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paul7575
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« Reply #4 on: February 16, 2012, 11:14:24 am »

Last year's London and SE RUS (Route Utilisation Strategy) included a fresh analysis of the south Hants area, because it wasn't adressed properly in the current SWML (South Western Mail Line) RUS.

The section about the possibilities of a passenger service on the Fawley branch, (only as far as Hythe), is fairly concise so here's an extract:

Quote
11.8.3 Options responding to Gap S2 ^

Poor public transport links between Southampton and the Waterside area

[...route description]

Timetable analysis shows that it would be possible to run two passenger trains per hour in
each direction and one freight train in a single direction between Totton and Marchwood. Beyond
Marchwood and with minimum headways, it would be possible to run an hourly passenger service in
both directions and up to three freight trains in the same direction. This assumes that the existing
infrastructure is capable of handling passenger services and that the platforms at Marchwood
and Hythe have been returned to operational use (in accordance with Disability Discrimination
Act (DDA» (Disability Discrimination Act - about))). Additional infrastructure would be required for two passenger trains per hour between
Marchwood and Hythe, which would require a further additional platform linked by a DDAcompliant
footbridge.
A shuttle service could be introduced if the bay platform at the Totton end of Southampton Central
was brought back into use. SWT (South West Trains) does not currently have any one-car (Class 153) units in their fleet and
are unlikely to be able to source a spare Class 158 two-car unit for this service so additional units would
have to be provided. Failing that, the line could be electrified and an existing service extended to
terminate at Marchwood or Hythe.
Several consultation responses suggested that SWT^s Figure 6 service could instead be operated
as a Salisbury to Hythe via Chandler^s Ford service, however, this would still require extra rolling stock
and would no longer provide a second relatively fast service between Southampton Central and
Romsey/Salisbury.
Bluestar buses currently operate a high frequency bus service between Southampton City Centre,
Central Station and Hythe, calling at the main housing estates on the way. Three buses per hour
operate most of the day and an hourly service runs until 3am on Friday and Saturday nights. Given
this high frequency service and relatively low fares, it would appear that rail would be an unattractive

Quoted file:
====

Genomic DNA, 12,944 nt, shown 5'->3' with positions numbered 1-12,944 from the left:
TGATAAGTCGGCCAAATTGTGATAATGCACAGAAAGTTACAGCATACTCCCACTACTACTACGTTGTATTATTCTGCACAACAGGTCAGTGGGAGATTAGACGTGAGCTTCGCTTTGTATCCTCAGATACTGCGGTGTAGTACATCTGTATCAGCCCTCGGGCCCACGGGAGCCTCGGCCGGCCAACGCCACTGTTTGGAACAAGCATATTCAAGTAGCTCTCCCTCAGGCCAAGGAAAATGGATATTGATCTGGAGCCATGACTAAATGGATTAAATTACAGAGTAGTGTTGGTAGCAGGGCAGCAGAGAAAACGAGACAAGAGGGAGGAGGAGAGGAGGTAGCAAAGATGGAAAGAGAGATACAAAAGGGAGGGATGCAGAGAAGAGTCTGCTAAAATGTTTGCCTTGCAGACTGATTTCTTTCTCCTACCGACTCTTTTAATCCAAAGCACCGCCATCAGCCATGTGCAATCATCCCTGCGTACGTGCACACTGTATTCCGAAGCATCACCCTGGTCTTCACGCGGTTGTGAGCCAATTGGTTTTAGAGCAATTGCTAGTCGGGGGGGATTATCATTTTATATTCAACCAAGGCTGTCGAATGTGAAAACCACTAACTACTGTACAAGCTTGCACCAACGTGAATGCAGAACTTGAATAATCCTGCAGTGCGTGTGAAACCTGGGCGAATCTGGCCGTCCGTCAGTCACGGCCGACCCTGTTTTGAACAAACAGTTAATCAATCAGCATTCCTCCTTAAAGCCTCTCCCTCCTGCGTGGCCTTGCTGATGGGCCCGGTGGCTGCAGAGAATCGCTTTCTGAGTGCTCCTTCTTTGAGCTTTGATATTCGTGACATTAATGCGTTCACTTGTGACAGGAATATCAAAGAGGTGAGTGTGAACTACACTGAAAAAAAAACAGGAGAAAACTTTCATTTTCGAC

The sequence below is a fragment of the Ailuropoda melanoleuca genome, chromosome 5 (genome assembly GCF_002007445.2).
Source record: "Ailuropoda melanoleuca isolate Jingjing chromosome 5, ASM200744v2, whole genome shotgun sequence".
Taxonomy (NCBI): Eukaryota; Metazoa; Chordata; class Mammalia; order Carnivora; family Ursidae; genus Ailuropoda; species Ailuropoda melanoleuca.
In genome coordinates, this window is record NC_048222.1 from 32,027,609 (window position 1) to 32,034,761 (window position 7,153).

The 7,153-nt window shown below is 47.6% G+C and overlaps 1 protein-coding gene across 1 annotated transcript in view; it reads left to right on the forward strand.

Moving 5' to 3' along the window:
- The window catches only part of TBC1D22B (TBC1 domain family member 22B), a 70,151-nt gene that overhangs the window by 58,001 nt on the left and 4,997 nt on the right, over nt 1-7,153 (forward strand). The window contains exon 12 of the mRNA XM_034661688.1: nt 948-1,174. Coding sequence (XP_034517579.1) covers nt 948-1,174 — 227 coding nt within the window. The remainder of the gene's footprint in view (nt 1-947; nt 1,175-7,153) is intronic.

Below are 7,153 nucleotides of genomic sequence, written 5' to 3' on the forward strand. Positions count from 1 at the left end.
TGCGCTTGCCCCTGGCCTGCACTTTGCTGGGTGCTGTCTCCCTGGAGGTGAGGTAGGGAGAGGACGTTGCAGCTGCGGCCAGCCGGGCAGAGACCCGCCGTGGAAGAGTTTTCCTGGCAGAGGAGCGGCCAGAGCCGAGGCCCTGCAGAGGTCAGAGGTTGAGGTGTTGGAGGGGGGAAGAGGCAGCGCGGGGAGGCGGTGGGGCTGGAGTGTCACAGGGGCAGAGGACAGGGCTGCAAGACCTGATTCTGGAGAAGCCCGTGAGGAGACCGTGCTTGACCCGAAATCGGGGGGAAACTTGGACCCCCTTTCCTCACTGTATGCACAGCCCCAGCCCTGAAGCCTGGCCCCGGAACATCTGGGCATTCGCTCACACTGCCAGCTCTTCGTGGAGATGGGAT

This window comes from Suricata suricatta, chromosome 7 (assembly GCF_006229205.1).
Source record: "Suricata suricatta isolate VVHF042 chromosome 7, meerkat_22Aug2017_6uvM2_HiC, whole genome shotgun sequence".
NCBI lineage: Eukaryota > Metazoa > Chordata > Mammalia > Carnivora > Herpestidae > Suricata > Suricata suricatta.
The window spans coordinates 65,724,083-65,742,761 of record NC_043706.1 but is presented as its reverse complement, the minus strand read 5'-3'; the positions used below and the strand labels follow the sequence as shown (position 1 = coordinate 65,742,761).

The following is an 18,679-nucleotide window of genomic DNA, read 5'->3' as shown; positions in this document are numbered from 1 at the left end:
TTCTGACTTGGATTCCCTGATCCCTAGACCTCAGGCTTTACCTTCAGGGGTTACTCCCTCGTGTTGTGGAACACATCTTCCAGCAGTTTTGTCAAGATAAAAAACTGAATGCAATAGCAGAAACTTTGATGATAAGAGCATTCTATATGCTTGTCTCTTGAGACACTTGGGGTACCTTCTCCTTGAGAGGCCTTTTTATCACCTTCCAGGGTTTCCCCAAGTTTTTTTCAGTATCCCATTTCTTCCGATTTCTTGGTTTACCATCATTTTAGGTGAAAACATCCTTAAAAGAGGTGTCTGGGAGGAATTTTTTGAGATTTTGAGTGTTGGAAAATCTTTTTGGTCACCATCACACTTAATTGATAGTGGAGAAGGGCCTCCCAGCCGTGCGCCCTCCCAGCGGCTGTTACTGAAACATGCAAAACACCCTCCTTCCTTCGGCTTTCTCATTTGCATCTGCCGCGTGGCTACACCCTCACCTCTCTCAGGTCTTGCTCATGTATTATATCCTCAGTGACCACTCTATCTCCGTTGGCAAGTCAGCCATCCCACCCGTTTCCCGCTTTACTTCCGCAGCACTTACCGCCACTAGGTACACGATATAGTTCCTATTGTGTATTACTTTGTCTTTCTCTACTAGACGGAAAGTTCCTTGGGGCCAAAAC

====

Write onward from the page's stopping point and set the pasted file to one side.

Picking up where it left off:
alternative. However, many of the consultation responses highlighted delays and lengthened
journey times between Southampton and Hythe in the peak, with journeys of up to an hour reported.
An alternative to the buses is the Hythe Ferry, which runs a half-hourly service across Southampton Water
to Town Quay where a free bus is waiting to take passengers into the city centre and to Southampton
Central station.
The high capital cost of reintroducing DDA compliant stations and the need to procure additional rolling
stock mean that a scheme to introduce passenger services to the line will have a low value for money
business case. In addition, depending on the level of investment in infrastructure on the branch to
facilitate a new passenger service, there could be conflicts between a regular passenger service and
freight growth if a large container port were to be developed at Dibden Bay.
The RUS therefore does not recommend the conversion of the Marchwood Branch for passenger
use but Network Rail will continue to work with Transport for South Hampshire, the local authorities
and other stakeholders on the development of a robust business case as new evidence emerges, in
line with the factors detailed above.

They don't seem to mention Totton level crossing at all there.  Also, the bit about SWT being unable to find a spare 158 seems negotiable, given the permanent loan of a unit to FGW (First Great Western), or the use of a 158 on the Lymington branch...

Paul
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stuving
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« Reply #5 on: January 21, 2014, 08:38:47 am »

BBC» (British Broadcasting Corporation - home page) news report this morning about this proposal - saying Hampshire CC do not see the high BCR (Benefit Cost Ratio) that the railways did.

Quote
Plans to re-open a freight railway line near Southampton to passenger trains are to be shelved over cost concerns.

Hampshire County Council considered using the line, between Totton and Hythe, for commuter and tourist services.

A council report came down against progressing with the scheme, which would cost ^900,000 a year to run.

Campaigners said the environmental and social benefits of the proposals were not being taken into account.
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grahame
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« Reply #6 on: February 21, 2015, 11:39:54 am »

https://www.facebook.com/WatersideRailwayPassengerService

Quote
CHAMBER OF COMMERCE SUPPORT